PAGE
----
3. Start by growing things you're interested in eating (or seeing in bloom flower-wise). There will be plenty of time to experiment with other things in future seasons once you've gotten your gardening feet wet.
 
Food52-Community April 26, 2021
Thanks so much for breaking it down, Bonnie!
 
MMH April 15, 2021
1) Raised beds are wonderful. We use the Gardner’s Supply catalog.
2)Grow what you love & everything tastes better from the garden than it does from the grocery store
3)Always grow something you’ve never tried just for the experience
4)Grow herbs, experiment with them & for sure freeze them in the fall.
5)Don’t grow in containers if you can absolutely help it. You will never get the same result and watering containers will kill you.
6)If you have children, involve them from the beginning. They will be much more likely to eat the produce.
7)Find fun Gardner friends to compare notes, swap produce & make dinner together
 
Food52-Community April 15, 2021
Thank you for sharing such thoughtful advice, MMH. Grow what you love and involve those you love—how important!
 
Tom V. April 13, 2021
Grow your soil to grow your plants. I found composting to be a great way to keep active in the garden when I wasn't growing plants. In my case, I moved to a place where the soil was tough, red clay, so I put raised beds on top of the soil and filled them with light mix of peat, compost, vermiculite, and perlite. I also mulched with shredded leaves which kept the weeds to a minimum.
 
Food52-Community April 13, 2021
Love a raised bed! And for anyone looking to get into composting, we actually just published this handy guide: https://food52.com/blog/23990-how-to-start-composting-compost-bin-at-home. Thank you, Tom!
 
HalfPint April 12, 2021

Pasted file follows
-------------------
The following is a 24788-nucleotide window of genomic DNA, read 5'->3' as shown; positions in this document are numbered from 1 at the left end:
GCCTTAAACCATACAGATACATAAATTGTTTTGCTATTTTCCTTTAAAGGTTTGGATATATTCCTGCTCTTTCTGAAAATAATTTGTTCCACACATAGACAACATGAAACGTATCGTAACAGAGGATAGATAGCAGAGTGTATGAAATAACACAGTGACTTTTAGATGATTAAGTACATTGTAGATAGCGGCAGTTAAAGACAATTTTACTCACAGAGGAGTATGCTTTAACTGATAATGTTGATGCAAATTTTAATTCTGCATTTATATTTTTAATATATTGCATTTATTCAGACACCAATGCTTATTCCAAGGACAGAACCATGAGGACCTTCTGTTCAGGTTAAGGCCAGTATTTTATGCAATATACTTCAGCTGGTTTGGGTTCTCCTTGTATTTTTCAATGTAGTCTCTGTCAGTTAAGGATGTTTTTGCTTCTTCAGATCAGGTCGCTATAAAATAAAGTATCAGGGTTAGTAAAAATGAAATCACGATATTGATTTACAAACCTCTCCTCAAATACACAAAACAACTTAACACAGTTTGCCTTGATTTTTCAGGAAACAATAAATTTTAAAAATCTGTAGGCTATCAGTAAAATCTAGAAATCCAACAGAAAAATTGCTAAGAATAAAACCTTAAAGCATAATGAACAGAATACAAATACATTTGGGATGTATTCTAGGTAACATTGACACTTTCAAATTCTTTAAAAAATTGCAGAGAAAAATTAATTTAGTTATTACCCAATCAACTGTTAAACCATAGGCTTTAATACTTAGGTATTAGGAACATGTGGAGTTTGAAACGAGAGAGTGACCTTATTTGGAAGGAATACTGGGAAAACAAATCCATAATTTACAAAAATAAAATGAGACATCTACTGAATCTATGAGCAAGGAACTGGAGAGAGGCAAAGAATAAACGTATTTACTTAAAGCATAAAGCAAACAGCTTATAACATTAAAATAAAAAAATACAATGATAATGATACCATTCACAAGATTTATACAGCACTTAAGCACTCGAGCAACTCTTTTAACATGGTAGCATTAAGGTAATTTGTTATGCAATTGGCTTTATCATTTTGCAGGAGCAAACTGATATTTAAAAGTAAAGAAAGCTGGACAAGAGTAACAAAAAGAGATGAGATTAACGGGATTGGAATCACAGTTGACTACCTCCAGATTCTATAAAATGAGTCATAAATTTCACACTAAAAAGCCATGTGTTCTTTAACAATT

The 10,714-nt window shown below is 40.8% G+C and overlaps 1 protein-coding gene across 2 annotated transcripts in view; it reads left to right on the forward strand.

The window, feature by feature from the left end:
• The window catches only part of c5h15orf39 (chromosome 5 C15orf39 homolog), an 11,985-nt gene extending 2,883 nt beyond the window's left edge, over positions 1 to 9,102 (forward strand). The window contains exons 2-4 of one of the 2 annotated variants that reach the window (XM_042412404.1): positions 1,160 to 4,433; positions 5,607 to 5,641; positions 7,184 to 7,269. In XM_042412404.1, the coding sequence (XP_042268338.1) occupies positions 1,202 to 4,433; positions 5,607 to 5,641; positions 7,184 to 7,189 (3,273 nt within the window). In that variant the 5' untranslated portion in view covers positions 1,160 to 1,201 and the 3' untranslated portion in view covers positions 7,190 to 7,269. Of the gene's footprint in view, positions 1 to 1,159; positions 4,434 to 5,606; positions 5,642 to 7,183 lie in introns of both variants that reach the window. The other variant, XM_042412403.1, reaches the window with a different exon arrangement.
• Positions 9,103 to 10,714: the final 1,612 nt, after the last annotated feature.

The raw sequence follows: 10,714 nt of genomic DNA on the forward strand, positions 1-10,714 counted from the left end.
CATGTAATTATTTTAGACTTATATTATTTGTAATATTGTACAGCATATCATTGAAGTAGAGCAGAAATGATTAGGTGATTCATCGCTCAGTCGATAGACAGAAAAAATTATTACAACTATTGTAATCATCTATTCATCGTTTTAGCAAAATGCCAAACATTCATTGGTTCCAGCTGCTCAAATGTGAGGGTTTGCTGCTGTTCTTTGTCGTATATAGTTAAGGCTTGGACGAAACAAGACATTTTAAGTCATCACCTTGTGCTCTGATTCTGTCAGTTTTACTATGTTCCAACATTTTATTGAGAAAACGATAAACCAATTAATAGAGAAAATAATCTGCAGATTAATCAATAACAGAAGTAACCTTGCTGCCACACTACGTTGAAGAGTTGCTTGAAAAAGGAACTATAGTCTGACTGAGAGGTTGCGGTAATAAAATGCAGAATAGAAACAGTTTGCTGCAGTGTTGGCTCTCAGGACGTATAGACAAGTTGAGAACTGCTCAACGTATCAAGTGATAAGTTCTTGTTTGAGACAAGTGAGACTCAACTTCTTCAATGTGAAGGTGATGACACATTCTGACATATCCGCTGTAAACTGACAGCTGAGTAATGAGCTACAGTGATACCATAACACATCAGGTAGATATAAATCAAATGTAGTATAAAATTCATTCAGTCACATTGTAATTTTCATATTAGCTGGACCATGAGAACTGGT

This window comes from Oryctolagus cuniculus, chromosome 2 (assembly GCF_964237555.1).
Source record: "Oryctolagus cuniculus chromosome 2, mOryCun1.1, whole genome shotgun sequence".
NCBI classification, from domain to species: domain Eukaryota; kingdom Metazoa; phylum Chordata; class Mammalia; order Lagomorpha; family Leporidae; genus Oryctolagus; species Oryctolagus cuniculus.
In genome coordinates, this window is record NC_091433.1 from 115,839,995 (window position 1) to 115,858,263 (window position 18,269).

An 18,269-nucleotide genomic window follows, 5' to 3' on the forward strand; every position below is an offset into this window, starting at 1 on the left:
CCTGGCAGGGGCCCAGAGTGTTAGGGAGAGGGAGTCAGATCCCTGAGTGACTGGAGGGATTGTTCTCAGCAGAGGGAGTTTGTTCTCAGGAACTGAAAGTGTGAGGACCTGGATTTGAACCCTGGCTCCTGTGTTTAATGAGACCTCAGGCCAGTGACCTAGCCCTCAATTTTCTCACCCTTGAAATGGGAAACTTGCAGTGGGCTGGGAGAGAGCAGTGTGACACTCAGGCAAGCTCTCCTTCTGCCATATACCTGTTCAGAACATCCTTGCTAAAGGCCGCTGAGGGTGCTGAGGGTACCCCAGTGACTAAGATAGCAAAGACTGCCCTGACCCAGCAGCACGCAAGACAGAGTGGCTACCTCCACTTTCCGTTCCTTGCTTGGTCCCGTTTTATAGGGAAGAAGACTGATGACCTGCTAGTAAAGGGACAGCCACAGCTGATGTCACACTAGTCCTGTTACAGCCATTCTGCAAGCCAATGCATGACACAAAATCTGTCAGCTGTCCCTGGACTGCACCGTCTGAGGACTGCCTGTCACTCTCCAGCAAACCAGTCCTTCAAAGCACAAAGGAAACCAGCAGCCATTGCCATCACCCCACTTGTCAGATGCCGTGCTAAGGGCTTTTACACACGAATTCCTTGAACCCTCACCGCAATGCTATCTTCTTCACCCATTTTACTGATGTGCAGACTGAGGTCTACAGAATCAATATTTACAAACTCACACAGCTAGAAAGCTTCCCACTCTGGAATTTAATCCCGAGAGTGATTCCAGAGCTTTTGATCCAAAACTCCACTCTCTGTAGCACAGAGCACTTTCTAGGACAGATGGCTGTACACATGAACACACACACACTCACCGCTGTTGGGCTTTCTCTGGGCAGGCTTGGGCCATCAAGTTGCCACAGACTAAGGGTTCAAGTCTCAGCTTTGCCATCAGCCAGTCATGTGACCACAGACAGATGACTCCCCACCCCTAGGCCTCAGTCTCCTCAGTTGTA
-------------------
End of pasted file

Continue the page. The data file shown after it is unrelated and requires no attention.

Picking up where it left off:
Check out local extension offices or cooperatives for your county or a nearby county. They have gardening experts who offer great advice and knowledge for your area (what plants do well, how to start composting, etc).
 
Food52-Community April 13, 2021
Thanks so much for mentioning this, HalfPint!
 
Gammy April 10, 2021
For a starter vegetable garden, start with veges (and herbs) that you WANT to eat and are easy to grow in your area. Look for proven varieties in your area.... your local nurseries will be a great source of both plants and information (and you get extra points if they are a local small business, too!)
 
Food52-Community April 12, 2021
Such great advice—thanks for sharing, Gammy!
 
Wendy April 10, 2021
Join a local garden club.
Lots of helpful advice from people that are knowledgeable and aren’t trying to sell you products you probably do not need.
Most gardeners are generous with excess seeds, plants, pots, etc...
If you do not live close to a garden club, most regional botanical gardens have on line forums that you can ask questions on.
Also very important to observe where you intend to cultivate, how many hours of sunlight or shade, how is the soil, will it need to be amended?
 
Food52-Community April 12, 2021
So helpful, thanks so much, Wendy! Love the idea of joining a local garden club.